economy and healthcare reform are 2 of radiology’s biggest challenges.
continue to drop, the financials for many practices are flat, and there’s no
sure way to tell whether the health information
exchanges (HIEs) scheduled to begin in October will bring more lives into
the system. Add in the swiftly approaching demands of Meaningful
Use Stage 2, ICD-10, and other regulations, and many practices are looking
at soon spending a lot more money on technology.
these considerations in mind, Radiology Ltd. decided to implement a web-based
radiology information system (RIS) that streamlines workflow and enables our
referring providers to meet Meaningful
Use criteria, as well as a real-time picture archiving and communication
system (PACS) that stores and provides access to images from any web-based
location. By the end of October, we expect to go live with a system that will
enable our business to potentially connect to hundreds of thousands of
referring physicians without a single HL7 interface.
is said and done, we’ll be able to seamlessly deliver radiology reports and
share the images we create during a patients visit with referring physicians. With
this system, we will not only be able to create the reports but also be able to
embed within each report a link to the corresponding patient’s images and send
the entire package directly to the physician for immediate review on his/her own
electronic medical record (EMR) system.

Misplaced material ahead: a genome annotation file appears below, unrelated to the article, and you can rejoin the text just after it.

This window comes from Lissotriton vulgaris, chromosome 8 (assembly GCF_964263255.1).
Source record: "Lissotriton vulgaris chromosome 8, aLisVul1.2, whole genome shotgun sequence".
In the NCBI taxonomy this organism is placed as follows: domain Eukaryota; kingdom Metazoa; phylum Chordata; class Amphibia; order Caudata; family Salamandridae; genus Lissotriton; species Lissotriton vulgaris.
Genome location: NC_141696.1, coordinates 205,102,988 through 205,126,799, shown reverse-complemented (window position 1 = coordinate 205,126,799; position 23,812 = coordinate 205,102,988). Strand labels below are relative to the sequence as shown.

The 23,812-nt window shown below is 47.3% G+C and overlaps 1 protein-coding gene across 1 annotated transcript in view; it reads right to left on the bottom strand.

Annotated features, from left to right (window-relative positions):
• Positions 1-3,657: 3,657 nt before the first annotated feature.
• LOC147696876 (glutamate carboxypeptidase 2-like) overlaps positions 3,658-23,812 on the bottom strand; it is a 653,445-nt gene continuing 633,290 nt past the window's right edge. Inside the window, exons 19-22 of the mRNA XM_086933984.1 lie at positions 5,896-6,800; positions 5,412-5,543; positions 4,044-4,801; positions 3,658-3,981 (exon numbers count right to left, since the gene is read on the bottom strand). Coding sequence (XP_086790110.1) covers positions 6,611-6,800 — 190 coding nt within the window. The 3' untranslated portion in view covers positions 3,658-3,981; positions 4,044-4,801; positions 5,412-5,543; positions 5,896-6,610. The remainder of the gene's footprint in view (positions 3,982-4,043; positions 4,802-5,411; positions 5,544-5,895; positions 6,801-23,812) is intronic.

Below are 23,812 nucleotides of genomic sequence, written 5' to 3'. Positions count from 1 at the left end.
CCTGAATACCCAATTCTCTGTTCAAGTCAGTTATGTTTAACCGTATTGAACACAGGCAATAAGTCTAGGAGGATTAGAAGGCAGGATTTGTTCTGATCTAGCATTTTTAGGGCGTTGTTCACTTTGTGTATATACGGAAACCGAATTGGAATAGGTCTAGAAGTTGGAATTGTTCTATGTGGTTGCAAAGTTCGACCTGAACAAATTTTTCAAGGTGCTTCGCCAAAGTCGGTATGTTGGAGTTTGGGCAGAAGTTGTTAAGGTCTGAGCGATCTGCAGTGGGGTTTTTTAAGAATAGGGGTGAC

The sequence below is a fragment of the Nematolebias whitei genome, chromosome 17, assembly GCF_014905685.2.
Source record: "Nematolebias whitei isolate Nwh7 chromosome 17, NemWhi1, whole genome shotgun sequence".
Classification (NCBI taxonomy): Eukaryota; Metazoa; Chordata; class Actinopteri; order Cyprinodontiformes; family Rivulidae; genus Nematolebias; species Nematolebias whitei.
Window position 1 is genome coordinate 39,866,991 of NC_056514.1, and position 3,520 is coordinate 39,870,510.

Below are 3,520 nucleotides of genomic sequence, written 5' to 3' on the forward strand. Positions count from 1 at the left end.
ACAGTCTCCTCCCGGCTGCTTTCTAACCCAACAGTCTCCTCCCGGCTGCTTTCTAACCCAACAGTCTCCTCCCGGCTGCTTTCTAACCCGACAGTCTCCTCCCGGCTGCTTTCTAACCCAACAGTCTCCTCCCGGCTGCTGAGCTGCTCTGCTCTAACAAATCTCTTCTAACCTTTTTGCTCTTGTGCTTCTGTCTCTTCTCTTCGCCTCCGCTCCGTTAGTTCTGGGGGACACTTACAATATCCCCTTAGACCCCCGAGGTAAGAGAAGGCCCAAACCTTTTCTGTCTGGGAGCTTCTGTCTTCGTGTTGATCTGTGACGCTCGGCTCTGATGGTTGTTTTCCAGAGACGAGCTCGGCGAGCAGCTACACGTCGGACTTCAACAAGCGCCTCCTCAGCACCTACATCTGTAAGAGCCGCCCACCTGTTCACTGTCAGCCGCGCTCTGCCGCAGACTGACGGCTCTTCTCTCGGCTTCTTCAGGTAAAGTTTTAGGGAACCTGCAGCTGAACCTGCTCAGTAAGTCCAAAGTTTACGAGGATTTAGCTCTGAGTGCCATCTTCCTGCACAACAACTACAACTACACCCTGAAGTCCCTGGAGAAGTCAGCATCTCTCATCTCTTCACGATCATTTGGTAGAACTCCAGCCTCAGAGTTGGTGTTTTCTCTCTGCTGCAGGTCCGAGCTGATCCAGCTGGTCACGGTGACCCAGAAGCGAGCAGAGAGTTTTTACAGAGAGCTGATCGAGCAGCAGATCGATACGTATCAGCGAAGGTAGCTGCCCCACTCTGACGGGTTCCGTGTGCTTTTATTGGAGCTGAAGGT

Benefits for radiology practices and
environment like the one now impacting radiology, we expect this higher level
of interoperability to pay numerous dividends, both to us and to our referring
physicians. Consider this: for a practice with a referring base of 2,000
physicians, the cost of connecting 1,000 different EMR systems to a
bidirectional HL7 feed, in addition to paying for yearly maintenance, is largely
unsustainable. This new strategy gives practices like ours a way to ride
existing systems to meet Meaningful
Use standards at a price that’s reasonable and sustainable over the long
Referring physicians, meanwhile, need only upgrade their
own EMR systems to a version that supports the technology. In return, they get
to “live, eat and breathe” in their own EMR system without being forced to
shoulder the financial burden of installing all-new technology or
infrastructure. In addition, the system has a mechanism in place for faxing
reports to physicians whose offices are otherwise not yet set up for EMR
sharing. To accompany this solution, a portal is being developed that will be
able to offer these same services to physicians who still want access no matter
where they are at any given moment — at home, in the office or one of several
different hospitals. The more tools you have in your tool
belt, the better able you are to flex to meet the needs of all the physicians
Indeed, data sharing technologies and strategies like this
promise to be a game changer when it comes to working with electronic medical records.
Not only do they make report and image
exchange faster and easier for referring physicians and radiology providers,
they enable providers to meet the demands of Meaningful
Use and improve patient care in the process.
About the author
Ron Cornett is Director of
Information Technology at Radiology Ltd.